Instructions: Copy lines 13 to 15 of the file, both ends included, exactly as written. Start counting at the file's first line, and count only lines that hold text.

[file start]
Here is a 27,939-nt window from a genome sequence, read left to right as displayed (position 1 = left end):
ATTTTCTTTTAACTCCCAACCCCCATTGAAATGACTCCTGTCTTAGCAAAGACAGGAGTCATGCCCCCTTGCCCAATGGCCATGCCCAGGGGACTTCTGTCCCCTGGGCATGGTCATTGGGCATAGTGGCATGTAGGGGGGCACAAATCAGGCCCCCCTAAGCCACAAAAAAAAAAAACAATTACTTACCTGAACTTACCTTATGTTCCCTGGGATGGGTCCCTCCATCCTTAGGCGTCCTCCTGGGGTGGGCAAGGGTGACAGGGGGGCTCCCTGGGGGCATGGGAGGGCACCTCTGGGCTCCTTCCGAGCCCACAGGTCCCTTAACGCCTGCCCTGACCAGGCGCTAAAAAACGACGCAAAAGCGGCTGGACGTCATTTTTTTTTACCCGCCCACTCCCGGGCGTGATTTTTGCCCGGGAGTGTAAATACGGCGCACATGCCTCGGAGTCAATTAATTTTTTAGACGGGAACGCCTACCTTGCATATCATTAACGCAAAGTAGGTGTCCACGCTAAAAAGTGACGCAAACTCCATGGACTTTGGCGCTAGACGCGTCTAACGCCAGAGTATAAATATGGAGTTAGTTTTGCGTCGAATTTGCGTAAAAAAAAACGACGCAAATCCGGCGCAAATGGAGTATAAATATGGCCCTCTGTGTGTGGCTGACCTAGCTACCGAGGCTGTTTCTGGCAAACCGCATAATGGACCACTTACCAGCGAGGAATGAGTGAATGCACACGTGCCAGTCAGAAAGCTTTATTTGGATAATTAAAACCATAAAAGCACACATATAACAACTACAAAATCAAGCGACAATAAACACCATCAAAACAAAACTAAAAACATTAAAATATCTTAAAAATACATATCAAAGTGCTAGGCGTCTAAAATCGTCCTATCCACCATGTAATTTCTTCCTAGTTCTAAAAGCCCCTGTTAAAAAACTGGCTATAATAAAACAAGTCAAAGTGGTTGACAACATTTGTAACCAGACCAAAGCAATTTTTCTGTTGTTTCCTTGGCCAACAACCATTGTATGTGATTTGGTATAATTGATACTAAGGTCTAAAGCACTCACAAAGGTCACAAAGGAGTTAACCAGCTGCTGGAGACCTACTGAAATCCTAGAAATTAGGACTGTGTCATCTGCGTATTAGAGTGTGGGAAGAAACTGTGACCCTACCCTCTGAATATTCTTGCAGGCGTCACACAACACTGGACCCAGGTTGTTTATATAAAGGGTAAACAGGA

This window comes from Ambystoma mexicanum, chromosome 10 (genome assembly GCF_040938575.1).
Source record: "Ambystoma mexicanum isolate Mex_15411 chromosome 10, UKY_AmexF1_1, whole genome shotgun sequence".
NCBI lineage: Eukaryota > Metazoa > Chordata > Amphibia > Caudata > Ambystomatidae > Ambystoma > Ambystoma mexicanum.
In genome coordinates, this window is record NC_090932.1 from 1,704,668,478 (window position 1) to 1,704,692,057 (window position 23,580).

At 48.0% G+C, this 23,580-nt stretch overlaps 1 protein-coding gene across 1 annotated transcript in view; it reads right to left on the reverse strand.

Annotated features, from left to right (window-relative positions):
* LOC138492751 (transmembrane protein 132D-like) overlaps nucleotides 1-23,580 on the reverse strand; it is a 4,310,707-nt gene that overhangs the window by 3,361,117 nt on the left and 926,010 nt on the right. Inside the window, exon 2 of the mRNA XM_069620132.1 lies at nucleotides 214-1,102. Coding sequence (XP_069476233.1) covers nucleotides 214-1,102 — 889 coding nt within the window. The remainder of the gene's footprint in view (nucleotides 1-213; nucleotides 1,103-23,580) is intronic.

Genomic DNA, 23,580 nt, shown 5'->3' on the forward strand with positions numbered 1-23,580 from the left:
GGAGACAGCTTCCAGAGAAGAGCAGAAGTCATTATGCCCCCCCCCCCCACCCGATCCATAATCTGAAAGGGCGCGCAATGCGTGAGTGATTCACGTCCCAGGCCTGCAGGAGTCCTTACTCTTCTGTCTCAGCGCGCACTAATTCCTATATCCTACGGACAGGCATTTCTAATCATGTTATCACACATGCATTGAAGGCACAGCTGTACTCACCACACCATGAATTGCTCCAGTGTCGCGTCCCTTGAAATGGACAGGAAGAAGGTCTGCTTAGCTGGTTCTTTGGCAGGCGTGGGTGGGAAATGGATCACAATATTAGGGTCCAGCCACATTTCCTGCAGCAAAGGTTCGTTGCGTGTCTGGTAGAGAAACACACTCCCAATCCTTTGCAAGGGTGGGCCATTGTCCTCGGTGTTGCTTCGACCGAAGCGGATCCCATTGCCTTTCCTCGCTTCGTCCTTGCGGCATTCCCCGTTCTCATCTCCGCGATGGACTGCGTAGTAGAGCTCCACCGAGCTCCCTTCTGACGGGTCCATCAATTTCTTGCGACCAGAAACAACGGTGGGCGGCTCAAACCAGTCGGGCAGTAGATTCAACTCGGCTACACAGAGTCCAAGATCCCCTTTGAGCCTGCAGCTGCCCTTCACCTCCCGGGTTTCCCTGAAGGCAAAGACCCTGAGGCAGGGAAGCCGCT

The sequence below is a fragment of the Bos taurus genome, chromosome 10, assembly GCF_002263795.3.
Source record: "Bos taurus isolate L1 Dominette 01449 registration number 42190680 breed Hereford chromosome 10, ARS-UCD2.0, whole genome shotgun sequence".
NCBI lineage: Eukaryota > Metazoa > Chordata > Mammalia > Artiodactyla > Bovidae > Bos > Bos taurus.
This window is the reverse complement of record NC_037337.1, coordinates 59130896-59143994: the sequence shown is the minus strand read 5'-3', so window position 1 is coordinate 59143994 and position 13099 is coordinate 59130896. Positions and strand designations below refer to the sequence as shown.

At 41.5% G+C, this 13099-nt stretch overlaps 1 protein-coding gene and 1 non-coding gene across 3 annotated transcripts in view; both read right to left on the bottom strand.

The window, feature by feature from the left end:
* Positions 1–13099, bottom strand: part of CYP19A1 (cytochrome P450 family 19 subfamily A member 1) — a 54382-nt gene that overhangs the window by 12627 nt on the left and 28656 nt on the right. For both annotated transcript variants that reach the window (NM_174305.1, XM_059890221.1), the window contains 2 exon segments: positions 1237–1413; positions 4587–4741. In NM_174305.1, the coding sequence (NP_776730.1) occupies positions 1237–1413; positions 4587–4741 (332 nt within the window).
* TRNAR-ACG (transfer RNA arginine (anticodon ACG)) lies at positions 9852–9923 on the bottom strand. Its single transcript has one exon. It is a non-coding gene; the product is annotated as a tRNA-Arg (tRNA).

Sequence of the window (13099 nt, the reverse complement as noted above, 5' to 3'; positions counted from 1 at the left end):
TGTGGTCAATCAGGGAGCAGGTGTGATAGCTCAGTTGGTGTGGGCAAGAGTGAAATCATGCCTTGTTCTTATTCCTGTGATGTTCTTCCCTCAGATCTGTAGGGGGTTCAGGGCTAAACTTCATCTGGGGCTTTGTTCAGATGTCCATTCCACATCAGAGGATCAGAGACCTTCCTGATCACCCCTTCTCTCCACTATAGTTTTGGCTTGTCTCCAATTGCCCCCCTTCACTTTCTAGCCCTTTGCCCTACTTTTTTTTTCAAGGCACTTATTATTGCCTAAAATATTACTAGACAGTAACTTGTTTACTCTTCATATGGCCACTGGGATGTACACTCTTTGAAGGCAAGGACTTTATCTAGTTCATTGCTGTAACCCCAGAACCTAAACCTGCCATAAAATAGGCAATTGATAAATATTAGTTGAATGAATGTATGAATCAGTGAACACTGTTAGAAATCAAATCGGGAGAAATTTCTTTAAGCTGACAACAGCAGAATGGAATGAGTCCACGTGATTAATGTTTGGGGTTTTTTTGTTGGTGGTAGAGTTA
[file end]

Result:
Source record: "Bos taurus isolate L1 Dominette 01449 registration number 42190680 breed Hereford chromosome 10, ARS-UCD2.0, whole genome shotgun sequence".
NCBI lineage: Eukaryota > Metazoa > Chordata > Mammalia > Artiodactyla > Bovidae > Bos > Bos taurus.
This window is the reverse complement of record NC_037337.1, coordinates 59130896-59143994: the sequence shown is the minus strand read 5'-3', so window position 1 is coordinate 59143994 and position 13099 is coordinate 59130896. Positions and strand designations below refer to the sequence as shown.